Yet even the record of the Muslim SS units in the Balkans paled in comparison with the bestiality of the Chechens. They are animals. My grand uncle on my mother's Russian side, Gennady was a SMERSh officer in 1944 and participated in the operation of shipping them to Kazakhstan. He was recognized by some of them five years later, had his throat slit, and his body was deposited in the doorway of his house so that his children found him.

The current Chechen mayhem always brings up the personal in me, as you may understand. Yet I think that the conflict cannot be brought under control. Stalin made several mistakes in his lifetime. The Chechens in 1944 was one of them (for not being tougher on them).”

Name withheld, Massachusetts


MINNESOTA - Re. Sonderkommando Roots: Chechens Are Victims of Brutal Russian Repression

MINNESOTA, Feb. 7 - We received the following feedback from George Vukovich, a TiM reader from Minnesota:

“Dear Bob, I have read with interest your bulletin of Feb 7:

"Russia, a front-line warrior fighting international terrorism in Chechnya and Central Asia, is saving the civilized world from the terrorist plague, in the same way that it saved Europe from the Tartar-Mongol invasions in the 13th century," Ivanov insisted. "And we pay for it, in suffering and privation."




George Vukovich, Minnesota


TiM Ed.: This “ridiculous claim,” in the above TiM reader’s opinion, was a direct quote from a Russian official’s speech in Munich.  It was also reported “without comment” by the UPI and the New York Times, among some other media besides TiM, as this reader had a chance to see in the original TiM Bulletin story. 

As to Ivanov’s calling the Chechens a “terrorist plague” being a “ridiculous claim,” Mr. Vukovich may wish to contemplate the above two TiM reader responses based on their families’ FIRSTHAND experiences with the Chechens.  Or those of the innocent Russian civilian casualties of the Chechen terrorism, such as the victims in the Moscow subway and apartment building bombings.  And if that’s not enough, this Serbian American may also consider the similarities between the Chechen and the Kosovo Albanian (KLA) terrorists, as our next reader points out.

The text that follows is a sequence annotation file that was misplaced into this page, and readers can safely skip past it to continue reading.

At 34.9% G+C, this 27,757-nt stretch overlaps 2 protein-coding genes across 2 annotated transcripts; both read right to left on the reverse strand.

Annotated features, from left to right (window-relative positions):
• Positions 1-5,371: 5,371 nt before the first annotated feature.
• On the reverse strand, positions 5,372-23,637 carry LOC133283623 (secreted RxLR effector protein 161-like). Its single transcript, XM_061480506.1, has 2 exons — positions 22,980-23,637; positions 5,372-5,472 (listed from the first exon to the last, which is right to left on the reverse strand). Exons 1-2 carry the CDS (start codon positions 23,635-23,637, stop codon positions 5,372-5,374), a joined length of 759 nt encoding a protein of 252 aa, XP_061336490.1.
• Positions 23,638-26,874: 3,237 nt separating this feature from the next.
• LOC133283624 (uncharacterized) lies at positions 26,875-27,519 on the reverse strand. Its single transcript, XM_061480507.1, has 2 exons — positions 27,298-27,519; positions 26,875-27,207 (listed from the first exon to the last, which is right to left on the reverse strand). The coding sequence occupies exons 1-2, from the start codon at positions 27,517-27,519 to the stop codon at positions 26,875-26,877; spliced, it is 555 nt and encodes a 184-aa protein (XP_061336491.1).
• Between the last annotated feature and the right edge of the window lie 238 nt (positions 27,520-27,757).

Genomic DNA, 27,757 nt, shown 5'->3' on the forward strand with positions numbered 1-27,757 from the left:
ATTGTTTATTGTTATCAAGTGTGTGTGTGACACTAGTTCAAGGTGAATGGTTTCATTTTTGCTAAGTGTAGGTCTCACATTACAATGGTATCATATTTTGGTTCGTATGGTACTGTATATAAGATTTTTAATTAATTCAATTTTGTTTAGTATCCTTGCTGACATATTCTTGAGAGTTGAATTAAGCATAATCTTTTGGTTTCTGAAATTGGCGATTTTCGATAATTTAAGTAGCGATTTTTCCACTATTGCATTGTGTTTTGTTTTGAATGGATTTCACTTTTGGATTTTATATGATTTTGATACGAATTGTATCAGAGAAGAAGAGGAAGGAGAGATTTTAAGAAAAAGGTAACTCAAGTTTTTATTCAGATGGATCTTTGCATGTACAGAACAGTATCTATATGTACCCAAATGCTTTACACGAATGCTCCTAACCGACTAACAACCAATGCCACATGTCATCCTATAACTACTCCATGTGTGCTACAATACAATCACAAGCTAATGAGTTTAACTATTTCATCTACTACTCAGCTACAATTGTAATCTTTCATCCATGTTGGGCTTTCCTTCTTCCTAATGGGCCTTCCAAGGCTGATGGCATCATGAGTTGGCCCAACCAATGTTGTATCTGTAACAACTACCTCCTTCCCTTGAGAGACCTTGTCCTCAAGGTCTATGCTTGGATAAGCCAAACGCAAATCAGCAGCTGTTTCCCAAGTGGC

TEXAS - Re. Sonderkommando Roots: Similarities Between Chechens, KLA and Hizbollah

HOUSTON, Feb. 7 - We received the following feedback from Ron Ames, a TiM reader from Houston, Texas:

Very interesting on #2, Bob (Venik’s article re. Chechnya).  Those S.S. scum are still lurking about in the form of the K.L.A., Chechens and Hizzbolah.”

Ron Ames, Houston, Texas


FLORIDA - Lid on Truth in America Is As Tight As Ever

PHOENIX, Feb. 8 - We received the following comment on the Russian affairs topic from Mladen Vranjican, a TiM reader from Florida:

“NPR's Kojo Nambdi, a daily host on that radio program, interviewed some Russian ex-patriots now full-blooded American, who wrote a book about the anti-Western feelings in Russia. They say that the perception that Russia was plundered by the likes of Jeff Sachs and his Clintonites, as well as anger over the bombing of Yugoslavia, now assures that no politicians can run even on a remotely pro-Western ticket.

Kojo finds this "interesting," since the plunder part of the story is "new to him," and certainly "different" from the perception in the West -- that it was the Russians who did themselves in. On the subject of Yugoslavia -- Russian anger was a carefully muted subjected in American media, just as Europe's opposition to National Missile Defense program is -- he didn't have much to say.

Apparently, the lid on the truth is as tight as ever, and even FOX News, now reputed to be "fair and balanced" is a far cry from mentioning hot topics. The people continue to be served a well-filtered menu of news intended for domestic consumption.

As one called ("John") said on NPR, when he was in the USSR in 1985, everybody had short-wave dials on their radio sets, and could listen to short wave propaganda being pumped in from abroad. He expressed dismay that Americans to this date don't make use of communications to learn more about the world.”

Mladen Vranjican, Florida

Feedback: Home:logolittle.jpg (9114 bytes) Search:

Also, check out... Djurdjevic's WASHINGTON TIMES columns:  "Christianity Under Siege," "Silence Over Persecuted Christians", "Chinese Dragon Wagging Macedonian Tail,"  "An Ugly Double Standard in Kosovo Conflict?", "NATO's Bullyboys", "Kosovo: Why Are We Involved?", and "Ginning Up Another Crisis"

Or Djurdjevic's NEW DAWN magazine columns: "Anti-Christian Crusades," "Blood for Oil, Drugs for Arms", "Washington's Crisis Factory,"  and "New Iron Curtain Over Europe"